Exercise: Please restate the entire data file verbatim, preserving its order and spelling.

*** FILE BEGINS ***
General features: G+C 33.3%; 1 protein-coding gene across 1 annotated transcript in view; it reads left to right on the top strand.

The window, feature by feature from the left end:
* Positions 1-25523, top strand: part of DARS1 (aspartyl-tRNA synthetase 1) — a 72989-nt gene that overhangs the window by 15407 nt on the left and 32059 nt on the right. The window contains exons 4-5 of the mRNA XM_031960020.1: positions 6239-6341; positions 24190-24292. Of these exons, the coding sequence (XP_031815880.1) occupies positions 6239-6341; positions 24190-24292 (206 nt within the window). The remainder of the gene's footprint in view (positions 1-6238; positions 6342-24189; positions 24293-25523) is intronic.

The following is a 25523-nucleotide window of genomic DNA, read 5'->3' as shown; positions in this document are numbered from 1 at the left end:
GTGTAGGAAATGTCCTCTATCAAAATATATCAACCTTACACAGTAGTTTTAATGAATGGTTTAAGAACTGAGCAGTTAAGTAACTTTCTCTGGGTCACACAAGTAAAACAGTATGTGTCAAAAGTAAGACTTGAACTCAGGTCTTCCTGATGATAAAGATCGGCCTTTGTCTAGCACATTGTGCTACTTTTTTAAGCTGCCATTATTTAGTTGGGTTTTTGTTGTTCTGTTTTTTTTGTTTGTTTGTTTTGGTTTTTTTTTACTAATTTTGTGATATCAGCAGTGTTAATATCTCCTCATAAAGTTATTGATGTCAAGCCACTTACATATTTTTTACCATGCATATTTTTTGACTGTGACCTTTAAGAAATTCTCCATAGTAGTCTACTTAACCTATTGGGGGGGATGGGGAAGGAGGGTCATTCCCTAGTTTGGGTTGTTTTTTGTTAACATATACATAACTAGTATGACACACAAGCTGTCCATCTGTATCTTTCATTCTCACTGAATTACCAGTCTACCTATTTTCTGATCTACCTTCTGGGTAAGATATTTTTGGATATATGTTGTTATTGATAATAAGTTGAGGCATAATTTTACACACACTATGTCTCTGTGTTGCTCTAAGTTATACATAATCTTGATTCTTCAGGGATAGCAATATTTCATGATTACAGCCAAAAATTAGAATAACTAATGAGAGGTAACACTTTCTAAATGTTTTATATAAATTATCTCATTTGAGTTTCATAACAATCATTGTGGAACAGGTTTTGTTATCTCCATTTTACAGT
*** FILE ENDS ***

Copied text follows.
General features: G+C 33.3%; 1 protein-coding gene across 1 annotated transcript in view; it reads left to right on the top strand.

The window, feature by feature from the left end:
* Positions 1-25523, top strand: part of DARS1 (aspartyl-tRNA synthetase 1) — a 72989-nt gene that overhangs the window by 15407 nt on the left and 32059 nt on the right. The window contains exons 4-5 of the mRNA XM_031960020.1: positions 6239-6341; positions 24190-24292. Of these exons, the coding sequence (XP_031815880.1) occupies positions 6239-6341; positions 24190-24292 (206 nt within the window). The remainder of the gene's footprint in view (positions 1-6238; positions 6342-24189; positions 24293-25523) is intronic.

The following is a 25523-nucleotide window of genomic DNA, read 5'->3' as shown; positions in this document are numbered from 1 at the left end:
GTGTAGGAAATGTCCTCTATCAAAATATATCAACCTTACACAGTAGTTTTAATGAATGGTTTAAGAACTGAGCAGTTAAGTAACTTTCTCTGGGTCACACAAGTAAAACAGTATGTGTCAAAAGTAAGACTTGAACTCAGGTCTTCCTGATGATAAAGATCGGCCTTTGTCTAGCACATTGTGCTACTTTTTTAAGCTGCCATTATTTAGTTGGGTTTTTGTTGTTCTGTTTTTTTTGTTTGTTTGTTTTGGTTTTTTTTTACTAATTTTGTGATATCAGCAGTGTTAATATCTCCTCATAAAGTTATTGATGTCAAGCCACTTACATATTTTTTACCATGCATATTTTTTGACTGTGACCTTTAAGAAATTCTCCATAGTAGTCTACTTAACCTATTGGGGGGGATGGGGAAGGAGGGTCATTCCCTAGTTTGGGTTGTTTTTTGTTAACATATACATAACTAGTATGACACACAAGCTGTCCATCTGTATCTTTCATTCTCACTGAATTACCAGTCTACCTATTTTCTGATCTACCTTCTGGGTAAGATATTTTTGGATATATGTTGTTATTGATAATAAGTTGAGGCATAATTTTACACACACTATGTCTCTGTGTTGCTCTAAGTTATACATAATCTTGATTCTTCAGGGATAGCAATATTTCATGATTACAGCCAAAAATTAGAATAACTAATGAGAGGTAACACTTTCTAAATGTTTTATATAAATTATCTCATTTGAGTTTCATAACAATCATTGTGGAACAGGTTTTGTTATCTCCATTTTACAGT